Computer, Wireless Companies Seek To Save Cablevision Copyright

Tell D.C. appeals court to leave Second Circuit decision in Cablevision alone

Computer and wireless companies have filed a friend of the court (amicus) brief with the D.C. Court of Appeals related to FilmOn's challenge to a D.C. District court's injunction against the service. It takes no position on the case, but rather asks the court to respect the "right" to copy remotely and deliver private performances of copyrighted works.

They ask that whatever the appeals court decides about the injunction, that it perserve the decision in the Cablevision case, a decision the Second Circuit Court of Appeals used to deny an injunction against similar service Aereo.

Both Aereo and FilmOn say they, like Cablevision are providing remote access, in their case to free TV station signals and DVR functionality.

In 2008, the same Second Circuit Court of Appeals handed Cablevision a significant victory when it overturned a lower court and said the company was allowed to provide remote DVR functionality to its customers by using massive servers at its head-ends to record programming instead of giving them expensive set-top boxes with hard-disk recorders.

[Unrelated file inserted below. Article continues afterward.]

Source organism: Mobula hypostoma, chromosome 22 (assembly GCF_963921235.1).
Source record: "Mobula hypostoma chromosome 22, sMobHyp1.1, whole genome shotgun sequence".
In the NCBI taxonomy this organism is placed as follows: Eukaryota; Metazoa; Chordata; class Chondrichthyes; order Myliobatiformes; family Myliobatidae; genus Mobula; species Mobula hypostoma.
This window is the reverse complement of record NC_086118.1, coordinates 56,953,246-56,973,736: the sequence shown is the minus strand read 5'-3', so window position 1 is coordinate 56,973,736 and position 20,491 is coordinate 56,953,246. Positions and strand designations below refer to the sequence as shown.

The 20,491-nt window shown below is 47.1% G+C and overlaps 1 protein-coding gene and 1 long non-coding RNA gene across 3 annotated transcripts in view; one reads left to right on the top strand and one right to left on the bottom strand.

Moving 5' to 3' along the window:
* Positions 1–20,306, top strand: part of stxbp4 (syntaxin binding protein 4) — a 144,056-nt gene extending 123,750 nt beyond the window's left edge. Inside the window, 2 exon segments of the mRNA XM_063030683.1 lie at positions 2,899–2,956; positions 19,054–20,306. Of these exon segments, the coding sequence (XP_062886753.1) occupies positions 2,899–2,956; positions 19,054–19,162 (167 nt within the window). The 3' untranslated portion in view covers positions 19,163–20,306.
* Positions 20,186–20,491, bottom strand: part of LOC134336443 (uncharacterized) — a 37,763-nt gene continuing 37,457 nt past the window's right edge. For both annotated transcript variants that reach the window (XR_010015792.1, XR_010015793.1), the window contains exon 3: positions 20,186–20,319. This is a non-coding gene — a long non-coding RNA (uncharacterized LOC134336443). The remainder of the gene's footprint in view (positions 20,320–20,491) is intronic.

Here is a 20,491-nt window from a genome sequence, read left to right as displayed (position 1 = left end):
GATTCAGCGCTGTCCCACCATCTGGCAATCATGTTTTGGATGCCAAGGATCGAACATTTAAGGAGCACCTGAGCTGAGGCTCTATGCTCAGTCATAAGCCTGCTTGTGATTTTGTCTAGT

In their filing this week in the D.C. federal Appeals Court, the Computer and Communications Industry Association, joined by CTIA: The Wireless Association, USTelecom and others asked the court to preserve what they see as the basic public performance right upheld in Cablevision that is essential to the future of cloud computing.

"Whatever this Court’s ultimate decision here, it should at a minimum approach this case in a way that preserves the holding in Cablevision and respects and reflects these principles," they tell the court.

Key among those is that "the transmission of a user’s lawful copy of a work to that same user in a manner not capable of being received by others is a private performance that infringes no exclusive right of the rights holder in the underlying work."

Public Knowledge also filed an Amicus brief with the D. C. Circuit. It came down in support of FilmOn, but was also concerned about how the lower court decided to impose the injunction and what that, too, could do to deter innovation.